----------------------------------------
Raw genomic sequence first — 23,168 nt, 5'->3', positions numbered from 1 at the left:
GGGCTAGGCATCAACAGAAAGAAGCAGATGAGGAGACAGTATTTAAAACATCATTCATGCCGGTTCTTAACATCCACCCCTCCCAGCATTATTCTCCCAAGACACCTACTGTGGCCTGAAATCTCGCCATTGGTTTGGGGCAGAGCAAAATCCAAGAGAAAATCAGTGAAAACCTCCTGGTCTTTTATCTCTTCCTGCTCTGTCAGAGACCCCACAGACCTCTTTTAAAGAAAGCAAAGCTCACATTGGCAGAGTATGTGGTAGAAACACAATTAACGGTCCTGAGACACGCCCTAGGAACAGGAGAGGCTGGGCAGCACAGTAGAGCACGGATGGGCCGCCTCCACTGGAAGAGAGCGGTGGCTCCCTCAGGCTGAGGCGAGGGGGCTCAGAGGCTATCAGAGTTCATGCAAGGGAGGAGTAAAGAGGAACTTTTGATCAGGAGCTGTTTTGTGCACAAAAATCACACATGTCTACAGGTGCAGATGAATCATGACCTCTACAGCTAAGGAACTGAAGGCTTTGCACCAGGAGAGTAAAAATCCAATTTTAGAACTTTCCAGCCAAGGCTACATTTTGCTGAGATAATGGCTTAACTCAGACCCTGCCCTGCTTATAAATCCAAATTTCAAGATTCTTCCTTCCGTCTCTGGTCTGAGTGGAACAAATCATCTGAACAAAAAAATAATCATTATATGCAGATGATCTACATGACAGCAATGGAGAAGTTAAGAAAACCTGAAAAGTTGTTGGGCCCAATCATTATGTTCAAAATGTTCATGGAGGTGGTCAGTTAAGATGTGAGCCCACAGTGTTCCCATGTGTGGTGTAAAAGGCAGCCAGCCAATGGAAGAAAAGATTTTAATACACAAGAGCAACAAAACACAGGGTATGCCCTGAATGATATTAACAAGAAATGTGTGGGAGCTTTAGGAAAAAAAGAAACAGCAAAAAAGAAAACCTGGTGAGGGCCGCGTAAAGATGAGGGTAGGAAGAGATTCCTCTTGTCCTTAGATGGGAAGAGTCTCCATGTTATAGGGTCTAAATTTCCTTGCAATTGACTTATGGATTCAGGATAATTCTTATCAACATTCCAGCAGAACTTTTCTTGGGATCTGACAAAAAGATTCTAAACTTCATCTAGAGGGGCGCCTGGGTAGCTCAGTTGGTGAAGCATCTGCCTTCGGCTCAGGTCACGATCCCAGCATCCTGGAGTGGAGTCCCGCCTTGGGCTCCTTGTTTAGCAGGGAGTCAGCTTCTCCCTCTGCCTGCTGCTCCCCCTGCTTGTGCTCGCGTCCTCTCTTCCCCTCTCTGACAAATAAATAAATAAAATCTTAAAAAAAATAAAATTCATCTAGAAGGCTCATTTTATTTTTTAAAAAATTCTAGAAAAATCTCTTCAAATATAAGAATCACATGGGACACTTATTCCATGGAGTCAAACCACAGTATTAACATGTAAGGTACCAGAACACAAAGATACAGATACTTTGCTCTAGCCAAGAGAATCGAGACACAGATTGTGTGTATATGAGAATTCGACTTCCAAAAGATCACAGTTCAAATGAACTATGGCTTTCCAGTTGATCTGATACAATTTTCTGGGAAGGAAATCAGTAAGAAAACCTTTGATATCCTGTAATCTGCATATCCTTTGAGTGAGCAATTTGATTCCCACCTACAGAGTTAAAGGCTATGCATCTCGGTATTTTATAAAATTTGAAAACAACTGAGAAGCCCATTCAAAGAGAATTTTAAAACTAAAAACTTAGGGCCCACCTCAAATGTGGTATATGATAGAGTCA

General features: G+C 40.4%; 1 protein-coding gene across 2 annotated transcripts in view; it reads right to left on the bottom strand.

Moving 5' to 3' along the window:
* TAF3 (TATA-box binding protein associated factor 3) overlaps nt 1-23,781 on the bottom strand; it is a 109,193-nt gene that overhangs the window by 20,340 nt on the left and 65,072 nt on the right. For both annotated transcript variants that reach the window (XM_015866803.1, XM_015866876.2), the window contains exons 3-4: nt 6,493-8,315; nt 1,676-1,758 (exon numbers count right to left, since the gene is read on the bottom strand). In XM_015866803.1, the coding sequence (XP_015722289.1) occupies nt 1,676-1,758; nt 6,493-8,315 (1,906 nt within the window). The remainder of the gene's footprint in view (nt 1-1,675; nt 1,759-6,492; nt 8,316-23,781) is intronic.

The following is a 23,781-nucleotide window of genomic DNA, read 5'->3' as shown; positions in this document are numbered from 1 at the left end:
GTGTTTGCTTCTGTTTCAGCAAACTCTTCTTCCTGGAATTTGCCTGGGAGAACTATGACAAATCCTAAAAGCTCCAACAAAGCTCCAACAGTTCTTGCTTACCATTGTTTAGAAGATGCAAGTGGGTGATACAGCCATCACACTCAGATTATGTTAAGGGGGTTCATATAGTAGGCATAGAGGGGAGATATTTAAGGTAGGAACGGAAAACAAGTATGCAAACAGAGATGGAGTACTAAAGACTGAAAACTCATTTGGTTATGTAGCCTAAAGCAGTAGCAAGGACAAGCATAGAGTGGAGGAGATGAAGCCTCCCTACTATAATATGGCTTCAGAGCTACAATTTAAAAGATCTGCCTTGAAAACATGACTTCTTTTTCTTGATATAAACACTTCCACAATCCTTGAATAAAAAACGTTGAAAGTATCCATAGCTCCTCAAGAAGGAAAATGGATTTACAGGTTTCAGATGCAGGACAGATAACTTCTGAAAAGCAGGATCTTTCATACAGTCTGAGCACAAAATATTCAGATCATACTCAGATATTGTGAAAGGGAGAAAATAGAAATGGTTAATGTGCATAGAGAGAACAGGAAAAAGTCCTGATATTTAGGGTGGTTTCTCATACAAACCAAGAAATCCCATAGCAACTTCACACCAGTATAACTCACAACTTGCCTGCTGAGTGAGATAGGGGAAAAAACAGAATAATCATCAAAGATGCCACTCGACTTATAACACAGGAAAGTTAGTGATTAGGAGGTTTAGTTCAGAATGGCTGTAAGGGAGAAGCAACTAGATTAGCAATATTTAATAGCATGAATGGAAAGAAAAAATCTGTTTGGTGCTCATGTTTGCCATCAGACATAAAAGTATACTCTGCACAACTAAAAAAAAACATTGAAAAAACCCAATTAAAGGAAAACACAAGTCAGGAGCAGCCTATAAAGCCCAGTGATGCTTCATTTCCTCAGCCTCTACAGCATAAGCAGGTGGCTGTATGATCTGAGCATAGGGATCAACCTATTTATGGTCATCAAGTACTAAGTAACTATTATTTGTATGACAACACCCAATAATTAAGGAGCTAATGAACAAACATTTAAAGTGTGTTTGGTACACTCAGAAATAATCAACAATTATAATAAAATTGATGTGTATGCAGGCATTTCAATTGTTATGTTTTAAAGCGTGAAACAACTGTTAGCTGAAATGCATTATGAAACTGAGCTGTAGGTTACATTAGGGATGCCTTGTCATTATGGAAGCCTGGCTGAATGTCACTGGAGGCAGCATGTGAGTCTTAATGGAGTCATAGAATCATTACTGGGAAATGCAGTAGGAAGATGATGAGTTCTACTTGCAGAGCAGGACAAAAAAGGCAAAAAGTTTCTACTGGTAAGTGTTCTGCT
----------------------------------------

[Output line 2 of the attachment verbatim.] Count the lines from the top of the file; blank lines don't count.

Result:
GGGCTAGGCATCAACAGAAAGAAGCAGATGAGGAGACAGTATTTAAAACATCATTCATGCCGGTTCTTAACATCCACCCCTCCCAGCATTATTCTCCCAAGACACCTACTGTGGCCTGAAATCTCGCCATTGGTTTGGGGCAGAGCAAAATCCAAGAGAAAATCAGTGAAAACCTCCTGGTCTTTTATCTCTTCCTGCTCTGTCAGAGACCCCACAGACCTCTTTTAAAGAAAGCAAAGCTCACATTGGCAGAGTATGTGGTAGAAACACAATTAACGGTCCTGAGACACGCCCTAGGAACAGGAGAGGCTGGGCAGCACAGTAGAGCACGGATGGGCCGCCTCCACTGGAAGAGAGCGGTGGCTCCCTCAGGCTGAGGCGAGGGGGCTCAGAGGCTATCAGAGTTCATGCAAGGGAGGAGTAAAGAGGAACTTTTGATCAGGAGCTGTTTTGTGCACAAAAATCACACATGTCTACAGGTGCAGATGAATCATGACCTCTACAGCTAAGGAACTGAAGGCTTTGCACCAGGAGAGTAAAAATCCAATTTTAGAACTTTCCAGCCAAGGCTACATTTTGCTGAGATAATGGCTTAACTCAGACCCTGCCCTGCTTATAAATCCAAATTTCAAGATTCTTCCTTCCGTCTCTGGTCTGAGTGGAACAAATCATCTGAACAAAAAAATAATCATTATATGCAGATGATCTACATGACAGCAATGGAGAAGTTAAGAAAACCTGAAAAGTTGTTGGGCCCAATCATTATGTTCAAAATGTTCATGGAGGTGGTCAGTTAAGATGTGAGCCCACAGTGTTCCCATGTGTGGTGTAAAAGGCAGCCAGCCAATGGAAGAAAAGATTTTAATACACAAGAGCAACAAAACACAGGGTATGCCCTGAATGATATTAACAAGAAATGTGTGGGAGCTTTAGGAAAAAAAGAAACAGCAAAAAAGAAAACCTGGTGAGGGCCGCGTAAAGATGAGGGTAGGAAGAGATTCCTCTTGTCCTTAGATGGGAAGAGTCTCCATGTTATAGGGTCTAAATTTCCTTGCAATTGACTTATGGATTCAGGATAATTCTTATCAACATTCCAGCAGAACTTTTCTTGGGATCTGACAAAAAGATTCTAAACTTCATCTAGAGGGGCGCCTGGGTAGCTCAGTTGGTGAAGCATCTGCCTTCGGCTCAGGTCACGATCCCAGCATCCTGGAGTGGAGTCCCGCCTTGGGCTCCTTGTTTAGCAGGGAGTCAGCTTCTCCCTCTGCCTGCTGCTCCCCCTGCTTGTGCTCGCGTCCTCTCTTCCCCTCTCTGACAAATAAATAAATAAAATCTTAAAAAAAATAAAATTCATCTAGAAGGCTCATTTTATTTTTTAAAAAATTCTAGAAAAATCTCTTCAAATATAAGAATCACATGGGACACTTATTCCATGGAGTCAAACCACAGTATTAACATGTAAGGTACCAGAACACAAAGATACAGATACTTTGCTCTAGCCAAGAGAATCGAGACACAGATTGTGTGTATATGAGAATTCGACTTCCAAAAGATCACAGTTCAAATGAACTATGGCTTTCCAGTTGATCTGATACAATTTTCTGGGAAGGAAATCAGTAAGAAAACCTTTGATATCCTGTAATCTGCATATCCTTTGAGTGAGCAATTTGATTCCCACCTACAGAGTTAAAGGCTATGCATCTCGGTATTTTATAAAATTTGAAAACAACTGAGAAGCCCATTCAAAGAGAATTTTAAAACTAAAAACTTAGGGCCCACCTCAAATGTGGTATATGATAGAGTCA